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Last Updated: Monday, 7 August 2006, 12:41 GMT 13:41 UK
Experts aim to put worms to work
A worm
Intestinal worms could provide an answer to allergic diseases
A world conference of parasitologists in Glasgow is asking: Could a worm a day keep the doctor away?

Scientists are looking at parasites to treat allergic conditions such as asthma and inflammatory bowel disease.

It is one of a range of issues to be examined by 2,000 delegates from 88 countries at the six-day conference on parasitology and tropical disease.

Treating malaria, which kills three million people a year, with new drugs is also on the agenda.

The International Congress of Parasitology got under way on Monday.

Dr Mike Barrett, an expert in parasitology at the University of Glasgow, said allergic reactions are reaching epidemic proportions in the western world because we live in "super-sterile" conditions.

Scottish leader

In the developing world, allergies are "very rare".

He said: "Parasites depend upon their hosts in order to survive.

"But to survive inside us, parasites must avoid the efforts that our immune system makes to destroy them.

"Many parasitic worms have therefore developed ways of dampening down the inflammatory immune responses that are also responsible for many of the symptoms of allergic disease.

"The results of recent clinical trials using worms to treat patients with inflammatory bowel disease will be presented and discussed."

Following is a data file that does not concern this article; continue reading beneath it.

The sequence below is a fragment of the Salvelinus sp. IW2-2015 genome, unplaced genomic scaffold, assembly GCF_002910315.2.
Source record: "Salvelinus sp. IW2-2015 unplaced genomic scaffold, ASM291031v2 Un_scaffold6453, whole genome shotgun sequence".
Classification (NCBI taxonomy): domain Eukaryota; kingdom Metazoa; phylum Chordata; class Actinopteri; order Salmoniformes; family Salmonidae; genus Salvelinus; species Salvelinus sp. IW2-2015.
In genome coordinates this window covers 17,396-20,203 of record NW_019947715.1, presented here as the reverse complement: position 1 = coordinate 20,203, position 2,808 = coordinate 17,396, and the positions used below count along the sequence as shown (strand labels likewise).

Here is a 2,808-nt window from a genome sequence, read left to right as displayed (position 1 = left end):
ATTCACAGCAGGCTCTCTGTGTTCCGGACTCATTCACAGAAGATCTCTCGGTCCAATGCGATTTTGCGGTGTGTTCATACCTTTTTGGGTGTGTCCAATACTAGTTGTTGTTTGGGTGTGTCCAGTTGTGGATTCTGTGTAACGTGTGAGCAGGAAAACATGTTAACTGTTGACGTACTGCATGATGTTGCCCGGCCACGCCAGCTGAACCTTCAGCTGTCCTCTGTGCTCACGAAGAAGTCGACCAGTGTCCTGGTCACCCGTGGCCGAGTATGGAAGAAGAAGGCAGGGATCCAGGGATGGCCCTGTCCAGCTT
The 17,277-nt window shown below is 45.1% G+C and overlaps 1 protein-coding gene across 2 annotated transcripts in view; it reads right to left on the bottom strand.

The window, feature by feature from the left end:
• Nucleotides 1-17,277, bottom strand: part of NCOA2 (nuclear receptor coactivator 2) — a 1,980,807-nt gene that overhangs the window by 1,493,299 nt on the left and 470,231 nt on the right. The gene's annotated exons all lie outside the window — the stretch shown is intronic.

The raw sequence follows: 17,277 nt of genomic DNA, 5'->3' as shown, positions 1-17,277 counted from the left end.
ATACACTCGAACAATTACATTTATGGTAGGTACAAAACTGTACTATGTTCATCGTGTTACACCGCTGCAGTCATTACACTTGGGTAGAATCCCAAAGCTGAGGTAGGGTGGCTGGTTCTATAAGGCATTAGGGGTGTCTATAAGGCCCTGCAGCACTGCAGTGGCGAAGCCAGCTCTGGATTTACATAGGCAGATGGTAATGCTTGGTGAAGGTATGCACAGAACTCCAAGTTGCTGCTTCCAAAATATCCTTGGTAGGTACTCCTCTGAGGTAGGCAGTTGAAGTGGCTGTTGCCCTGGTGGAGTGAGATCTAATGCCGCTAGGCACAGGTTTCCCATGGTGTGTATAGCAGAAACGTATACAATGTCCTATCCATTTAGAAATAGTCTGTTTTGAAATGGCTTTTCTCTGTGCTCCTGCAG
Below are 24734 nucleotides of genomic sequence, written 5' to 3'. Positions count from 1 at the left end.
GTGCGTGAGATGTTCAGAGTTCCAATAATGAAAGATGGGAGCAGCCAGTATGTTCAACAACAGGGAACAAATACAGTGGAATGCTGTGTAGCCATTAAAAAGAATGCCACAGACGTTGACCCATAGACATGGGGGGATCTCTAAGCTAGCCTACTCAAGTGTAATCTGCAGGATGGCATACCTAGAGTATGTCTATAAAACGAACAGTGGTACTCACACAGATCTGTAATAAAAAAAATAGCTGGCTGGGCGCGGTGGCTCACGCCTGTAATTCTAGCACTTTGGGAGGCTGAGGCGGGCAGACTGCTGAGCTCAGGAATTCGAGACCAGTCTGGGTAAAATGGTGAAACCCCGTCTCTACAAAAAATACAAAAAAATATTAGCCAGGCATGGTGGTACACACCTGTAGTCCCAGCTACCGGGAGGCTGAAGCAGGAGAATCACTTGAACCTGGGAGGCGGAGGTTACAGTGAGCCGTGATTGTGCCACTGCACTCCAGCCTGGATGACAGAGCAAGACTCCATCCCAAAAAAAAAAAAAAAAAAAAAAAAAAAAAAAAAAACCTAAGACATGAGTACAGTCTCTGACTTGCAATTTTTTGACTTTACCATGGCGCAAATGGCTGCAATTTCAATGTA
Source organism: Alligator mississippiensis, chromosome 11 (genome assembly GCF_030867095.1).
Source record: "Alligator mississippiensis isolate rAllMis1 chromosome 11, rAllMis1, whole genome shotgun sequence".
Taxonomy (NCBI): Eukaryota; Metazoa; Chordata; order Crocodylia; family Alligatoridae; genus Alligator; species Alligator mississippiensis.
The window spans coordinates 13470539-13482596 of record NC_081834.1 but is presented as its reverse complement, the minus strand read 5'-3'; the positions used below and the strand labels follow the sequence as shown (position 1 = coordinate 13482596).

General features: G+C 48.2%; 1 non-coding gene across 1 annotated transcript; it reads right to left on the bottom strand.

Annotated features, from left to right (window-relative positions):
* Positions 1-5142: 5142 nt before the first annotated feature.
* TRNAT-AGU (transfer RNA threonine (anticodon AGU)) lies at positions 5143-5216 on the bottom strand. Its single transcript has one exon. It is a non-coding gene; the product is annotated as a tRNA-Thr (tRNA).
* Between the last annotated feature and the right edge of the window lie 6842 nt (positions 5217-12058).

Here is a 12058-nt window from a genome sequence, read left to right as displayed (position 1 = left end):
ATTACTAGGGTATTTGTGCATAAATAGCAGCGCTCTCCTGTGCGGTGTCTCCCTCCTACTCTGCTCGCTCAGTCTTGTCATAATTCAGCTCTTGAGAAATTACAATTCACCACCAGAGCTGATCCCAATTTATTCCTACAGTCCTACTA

Dr Barrett said Scotland is a "world leader" in researching and treating tropical disease.

An exhibition at the Glasgow Science Centre shows how Scottish investigators in the 19th and early 20th centuries dominated medicine throughout the British Empire.

Dr Barrett added: "Dr Livingstone succeeded in exploring the African interior mainly because his medical training enabled him to avoid the infections that killed so many of his predecessors.

"A distant relative of Livingstone, Patrick Manson, from Oldmeldrum (near Aberdeen) is known as the father of tropical medicine.

"He made innumerable discoveries in this area and inspired a generation of investigators, many educated at Edinburgh, Glasgow and Aberdeen universities, who discovered the causes of exotic diseases like elephantiasis, bilharzia, African sleeping sickness and leishmaniasis."

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